3. Even after the author's design justification, It is not clear why it would not be beneficial to standardize the mental and physical practice number of repetitions. However, the authors might consider reworking that section for a more general audience.
4. The authors might explain why their design does not test PP and aerobic exercise (prior or after) or how PP is a reasonable control for testing MP and aerobic training.
5. I wish to remind the authors that a given p-value does not preclude the effect size of the data they are analyzing. When a threshold of significance is stated, it should be respected. I would ask them to change this statement: "marginal difference between the MP-Exe group and the MP- Rest group (p=0.0501)".

Thank you for considering my comments.

Reviewed by anonymous reviewer 2, 07 Mar 2023

Title: Optimizing the Benefits of Mental Practice on Motor Acquisition and Consolidation with Moderate-Intensity Aerobic Exercise.


This article seems well built and brings evidence of a phenomenon not yet fully understood and that certainly deserves further study.


Major comments

Abstract: should report more details about the anthropometric data (all sample), unclear the exercise intensity used. The results are missing about the significance levels.

Methods: body mass and body height are missing please check

Several parts of the main document the aerobic term was used without a correct interpretation

Precision variable was not measured! Why?

Speed term is not appropriate for this investigation while 

In several part of the main document the u.m. are missing (Table 1) please check 

Movement speed (total number of sequences) should be “n” / therefore “Movement speed” is inappropiate for this variable

EMG data are missing 


Line 122: please to include the load (watt) and normalization procedure for body weight for each subject; anyway, unclear the bike setting used (

Line 180: sample power estimation is missing please check.



Minor comments:

Title: I suggest delete “Aerobic” term could be misleading for the readers

Abstract: Line 23…unclear this sentence seems to be generic while should be more detailed in line with the aim of this study


After this first part of my revision on Introduction/discussion was not completed because this submission showed several flaws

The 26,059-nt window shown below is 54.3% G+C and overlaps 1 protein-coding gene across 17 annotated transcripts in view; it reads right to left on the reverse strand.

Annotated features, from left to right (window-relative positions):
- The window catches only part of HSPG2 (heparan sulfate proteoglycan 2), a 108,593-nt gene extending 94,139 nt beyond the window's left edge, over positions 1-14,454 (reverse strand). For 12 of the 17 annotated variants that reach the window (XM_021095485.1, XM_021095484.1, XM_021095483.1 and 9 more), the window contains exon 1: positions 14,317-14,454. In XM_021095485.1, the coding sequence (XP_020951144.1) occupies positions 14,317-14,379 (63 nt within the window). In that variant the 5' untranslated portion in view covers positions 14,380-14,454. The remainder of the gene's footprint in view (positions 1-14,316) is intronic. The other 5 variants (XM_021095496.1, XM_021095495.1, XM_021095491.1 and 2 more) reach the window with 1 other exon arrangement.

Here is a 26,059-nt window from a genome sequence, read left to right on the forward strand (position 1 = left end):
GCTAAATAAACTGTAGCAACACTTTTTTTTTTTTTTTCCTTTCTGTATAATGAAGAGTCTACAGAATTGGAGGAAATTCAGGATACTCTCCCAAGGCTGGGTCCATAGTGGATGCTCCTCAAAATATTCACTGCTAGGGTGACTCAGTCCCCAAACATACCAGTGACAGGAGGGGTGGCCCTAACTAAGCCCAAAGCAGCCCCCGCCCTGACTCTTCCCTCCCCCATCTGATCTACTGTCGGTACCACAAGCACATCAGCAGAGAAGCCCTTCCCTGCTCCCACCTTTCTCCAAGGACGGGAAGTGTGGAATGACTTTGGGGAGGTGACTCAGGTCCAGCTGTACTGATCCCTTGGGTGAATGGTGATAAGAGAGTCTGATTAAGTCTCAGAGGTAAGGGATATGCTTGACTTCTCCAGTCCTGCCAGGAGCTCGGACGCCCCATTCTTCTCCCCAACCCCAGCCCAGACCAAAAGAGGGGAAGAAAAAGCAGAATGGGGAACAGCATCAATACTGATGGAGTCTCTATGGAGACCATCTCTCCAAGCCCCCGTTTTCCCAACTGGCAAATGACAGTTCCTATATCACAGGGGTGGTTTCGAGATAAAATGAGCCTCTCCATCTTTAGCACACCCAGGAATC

Reviewed by anonymous reviewer 1, 07 Apr 2023

The present manuscript examines whether mental practice benefits from aerobic activity. This follows up on recent results indicating that physical practice is improved by aerobic activity. Different groups completed physical practice alone, mental practice alone, mental practice preceded by exercise, or mental practice followed by exercise. Assessments of performance were conducted before, immediately after, and 24 hours after the intervention. Results suggest mental practice followed by exercise led to a beneficial effect on consolidation.

The research question is interesting and timely. The overall design of the study is appropriate to address the questions being examined, and inclusion of the groups performing exercise both before and after imagery is a positive as it allows examination of effects on consolidation. However, the small sample sizes for each group, coupled with analyses that are conducted in relation to changes in performance when absolute performance appears to differ between groups, make it difficult to interpret several results.

Major Points:

Sample sizes are relatively small with only n=10 per group. This is a concern as the raw data in table 1 suggest that the groups are not equivalent at baseline, and the variability in performance across groups is high. In the pre-test assessment, the raw measurements of movement speed and accuracy are both higher for the MP-rest group than others. While there is not a significant difference detected between the groups by the ANOVA, it’s difficult to say whether this is due to their truly not being a difference, or if there is an issue of sample size that prevents it from being detected. If the initial sample sizes were larger, we’d assume that the average baseline performance of the different groups would be closer, and this would become less of a concern.

As most comparisons in the analysis are based on percentage changes in performance, this makes it difficult to interpret several results. For example, the MP-Exe group are the lowest performers in baseline and at post-0h. While they make some improvements in speed and accuracy at the 24h follow up, they are still the worst-performing group observed overall. So when measured as a percentage change from the previous assessment, they make the largest change in performance. However, they also had the greatest potential to continue increasing, as the other groups are presumably much closer to their ceiling, so have less potential to improve.

Overall I would recommend increasing the sample size for each group. Performing equivalence tests/Bayesian analysis could also help to demonstrate whether the groups can truly be considered equivalent at baseline/at other points.

Data are presently analysed using separate one-way ANOVAS comparing the different groups, with separate anovas at each time point. In this situation the results would be stronger if preceded by a mixed-model ANOVA with within-factors of timepoint (Pre, Post 0h, Post 24h) and between factors of group (PP-Rest, MP-rest, Exe-MP, MP-Exe) would be stronger – see


Minor points:

How was maximal theoretical cardiac frequency calculated (reference given, but useful to give the formula e.g. 220-age or some other calculation).

How was accuracy defined (e.g. was it possible to make multiple errors on the same sequence? What feedback was provided for errors?)

User comments

No user comments yet